Sonos plans for a "brighter and brighter" wireless music future

It feels like the start of an exciting period for Sonos. After a year of heavy software focus, and two since we’ve seen any new hardware, this month Sonos announced its new Play:5 speaker, alongside its Trueplay speaker calibration technology.

We headed to Sonos’ Santa Barbara home to get hands on with both the new Play:5 and Trueplay, and also squeezed in some time to talk to Sonos about what's new and what’s next for the world’s biggest multi-room brand, from plans for new speakers to integrating hi-res audio.

Replacing a legendary product

With the new Play:5, Sonos is replacing an existing product for the first time, and its not shy about its intentions.

"The new Play:5 was made to crush the original," says Jon Reilly, senior product manager at Sonos. “We wanted to improve everything – we wanted more power, deeper bass, and a broader soundfield. This is the most powerful speaker we’ve ever introduced, and it will play cleaner and deeper than even the Playbar. If you do an A/B between this and the original, the difference is just ‘wow’."

That’s not to say Sonos isn’t proud of the original. Sonos co-founder Tom Cullen explains why the team picked the Play:5 as their next project.

“The original Play:5 is a legendary product. It has sold millions of units, been on the market six years and actually last year was its biggest. So this isn’t a case of replacing a product because it’s in decline. Instead it’s a case of looking at it as our flagship speaker, which was also our first. So a lot of our ideas were still in formation when we released the original, and it was time to put them to work at the top of the line and make it a more complete product.”

Aside from the internal changes, the Play:5 also debuts a new, simpler design language, with touch sensitive controls, three-way orientation and new materials. Tom Cullen says its something that we can expect to see introduced elsewhere in the range in the future, albeit not without good reason.

“We will only replace speakers if we think we can make a good change to that experience. But yes, you can expect us to bring this design into more products. The design team has thought about other potential applications across the range – even Playbar. It’ll take time because of our methodical process but five to six years from now, everything will be in this language. And then the cycle will start again.”

MORE: Sonos Play:5 1st-gen review

New Sonos products

What about more products? Can we expect the product range to grow, or does Sonos see itself concentrating on improving its current line-up? As always, it’s a mixture of both.

“Look at the current Play:5,” says Tom. We’re going to be discontinuing it around the same time we’re releasing new software that could make it better and I just love that. We’ll continue to take good care of our customers like that.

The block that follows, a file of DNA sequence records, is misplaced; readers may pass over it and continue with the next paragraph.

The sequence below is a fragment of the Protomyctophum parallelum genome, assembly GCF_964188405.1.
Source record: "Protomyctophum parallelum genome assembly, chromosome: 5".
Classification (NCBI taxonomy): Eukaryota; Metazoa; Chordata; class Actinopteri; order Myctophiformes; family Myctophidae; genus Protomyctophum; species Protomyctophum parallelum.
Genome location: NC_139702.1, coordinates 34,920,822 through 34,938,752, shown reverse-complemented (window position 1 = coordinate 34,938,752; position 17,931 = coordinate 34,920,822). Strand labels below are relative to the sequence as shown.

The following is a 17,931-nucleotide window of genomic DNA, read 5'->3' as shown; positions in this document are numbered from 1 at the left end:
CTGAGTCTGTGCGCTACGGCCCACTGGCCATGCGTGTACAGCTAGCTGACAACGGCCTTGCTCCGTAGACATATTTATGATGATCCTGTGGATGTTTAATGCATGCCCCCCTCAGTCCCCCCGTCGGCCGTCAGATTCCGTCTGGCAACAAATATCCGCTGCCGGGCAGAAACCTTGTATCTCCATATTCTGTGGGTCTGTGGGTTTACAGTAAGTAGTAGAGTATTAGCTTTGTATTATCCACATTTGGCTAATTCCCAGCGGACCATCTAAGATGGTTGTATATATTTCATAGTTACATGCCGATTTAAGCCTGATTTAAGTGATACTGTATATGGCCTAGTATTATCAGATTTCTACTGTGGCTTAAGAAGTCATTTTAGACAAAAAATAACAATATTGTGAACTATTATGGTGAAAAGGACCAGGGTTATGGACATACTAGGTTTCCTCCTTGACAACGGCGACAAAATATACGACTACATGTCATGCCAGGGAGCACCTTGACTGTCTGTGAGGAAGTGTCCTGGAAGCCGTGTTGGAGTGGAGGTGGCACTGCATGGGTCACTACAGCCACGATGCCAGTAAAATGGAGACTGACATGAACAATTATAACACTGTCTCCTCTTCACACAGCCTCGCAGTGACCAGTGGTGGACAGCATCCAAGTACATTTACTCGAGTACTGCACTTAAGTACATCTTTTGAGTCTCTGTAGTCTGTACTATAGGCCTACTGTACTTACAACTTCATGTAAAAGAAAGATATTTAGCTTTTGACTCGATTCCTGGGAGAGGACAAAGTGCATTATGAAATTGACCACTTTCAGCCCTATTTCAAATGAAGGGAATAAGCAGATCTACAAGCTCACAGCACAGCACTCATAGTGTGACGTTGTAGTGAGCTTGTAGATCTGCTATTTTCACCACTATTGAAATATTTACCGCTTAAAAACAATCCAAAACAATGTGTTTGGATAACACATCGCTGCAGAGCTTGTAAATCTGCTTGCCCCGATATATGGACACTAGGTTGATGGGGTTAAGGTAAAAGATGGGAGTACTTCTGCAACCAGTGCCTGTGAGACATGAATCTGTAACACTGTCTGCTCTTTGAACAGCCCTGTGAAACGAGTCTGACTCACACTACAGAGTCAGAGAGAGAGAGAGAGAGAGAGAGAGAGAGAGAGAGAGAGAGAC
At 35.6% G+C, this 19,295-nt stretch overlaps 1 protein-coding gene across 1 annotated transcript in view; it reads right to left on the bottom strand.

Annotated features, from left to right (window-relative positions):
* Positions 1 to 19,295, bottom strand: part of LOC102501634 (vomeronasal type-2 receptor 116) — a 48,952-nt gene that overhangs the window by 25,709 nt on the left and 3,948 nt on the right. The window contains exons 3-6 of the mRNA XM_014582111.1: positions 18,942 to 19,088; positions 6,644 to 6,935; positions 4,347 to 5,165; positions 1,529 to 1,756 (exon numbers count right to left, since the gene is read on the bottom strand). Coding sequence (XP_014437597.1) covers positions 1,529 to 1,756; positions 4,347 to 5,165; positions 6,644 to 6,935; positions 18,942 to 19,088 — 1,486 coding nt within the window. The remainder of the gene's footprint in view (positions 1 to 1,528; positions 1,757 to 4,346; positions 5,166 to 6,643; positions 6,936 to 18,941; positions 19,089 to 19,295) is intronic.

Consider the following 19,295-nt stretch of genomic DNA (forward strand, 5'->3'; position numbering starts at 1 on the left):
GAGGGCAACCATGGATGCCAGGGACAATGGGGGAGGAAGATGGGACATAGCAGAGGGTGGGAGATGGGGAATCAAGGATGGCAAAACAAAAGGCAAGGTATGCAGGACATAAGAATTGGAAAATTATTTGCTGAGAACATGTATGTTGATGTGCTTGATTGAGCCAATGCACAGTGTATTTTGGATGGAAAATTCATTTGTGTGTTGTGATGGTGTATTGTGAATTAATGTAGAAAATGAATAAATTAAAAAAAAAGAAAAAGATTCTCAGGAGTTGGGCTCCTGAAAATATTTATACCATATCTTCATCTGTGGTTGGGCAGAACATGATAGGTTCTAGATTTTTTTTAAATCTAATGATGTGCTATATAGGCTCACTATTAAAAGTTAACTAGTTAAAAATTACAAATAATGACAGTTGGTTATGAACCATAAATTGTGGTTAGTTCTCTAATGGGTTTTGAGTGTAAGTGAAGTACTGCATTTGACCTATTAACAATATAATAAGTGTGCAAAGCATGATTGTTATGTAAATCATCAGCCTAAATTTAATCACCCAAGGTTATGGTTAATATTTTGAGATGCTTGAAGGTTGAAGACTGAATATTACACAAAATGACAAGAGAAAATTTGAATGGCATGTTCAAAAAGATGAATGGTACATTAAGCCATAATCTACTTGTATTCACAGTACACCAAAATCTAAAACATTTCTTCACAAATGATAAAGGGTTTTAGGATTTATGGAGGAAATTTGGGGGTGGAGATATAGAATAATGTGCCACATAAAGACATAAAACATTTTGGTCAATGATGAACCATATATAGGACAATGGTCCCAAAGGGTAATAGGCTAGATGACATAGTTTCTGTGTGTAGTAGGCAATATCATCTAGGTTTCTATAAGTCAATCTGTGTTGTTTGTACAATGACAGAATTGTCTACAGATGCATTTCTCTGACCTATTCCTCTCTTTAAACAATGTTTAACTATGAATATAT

“But I do think there’s room to expand. We have this mission to fill your home with music, so what I do when I’m in homes around the world is look around and think ‘do we have this covered?’ And there are still places left. We haven’t truly filled the home just yet, so you can expect more from us.

“Ultimately our goal is to make the smallest number of speakers that do the widest range of things, but I think the answer is a bigger number than we have now.”

Does that include portable? Chief product officer Mark Whitten tells us it’s certainly something the company is considering, if not actively working on.

“We’re always looking at it – we know a lot of people use their Sonos players outside using an extension cable so we’ll continue to look at it. We need to be sure we could get it right and in a way that would feel like a natural experience.

“Are we going to make a product for the beach? No. We’re in the home – that’s our focus and we’ll keep looking at all the options in front of us.”


The new Play:5 features two, currently dormant, microphones, built in to futureproof the design, more than likely for future iterations of Trueplay. Michael Papish, director of platform strategy, says this is nothing new.

“We always think long and hard about our hardware choices and how to futureproof them for later updates. The Play:3 had dual wi-fi that was in there for years before it was any use to anyone, until we launched the Playbar. The mics in the Play:5 will be the same.

“If we think of this speaker as something that will last for 10 years, we have to think about what home listening could look like at that time. We know there’s a role for microphones, and think the ability to listen to environments and give that awareness is very important. We have some ideas about how they might be used but they’re not crystal clear just yet.”

Trueplay and improving with age

Trueplay is clearly something Sonos is hugely proud of. The result of 18 months of development, it feels almost as much of a big deal for the team as the launch of the Play:5. And yet, it seems it’s only the beginning.

Michael continues: “This is just the first phase. When we’re talking Trueplay, we’re talking a plan of 10, 15 years. I don’t think we’ll see Trueplay’s real potential for two or three years yet.

“We’re building smart speakers that we want to become more aware – the people that are in the room, the things they’re doing, the content they’re listening to. We want to be able to use software and sensors to make that speaker more responsive to that.”

Giles Martin, sound experience lead at Sonos, agrees.

“We have to start thinking of speakers in a different way. They’re no longer static objects, they are like wine, they’ll improve with age. The time your Sonos speaker will sound its ‘worst’ is the day you buy it – that’s an exciting prospect for me.”

MORE: What is Trueplay? How can you get it?

Keeping ahead of the competition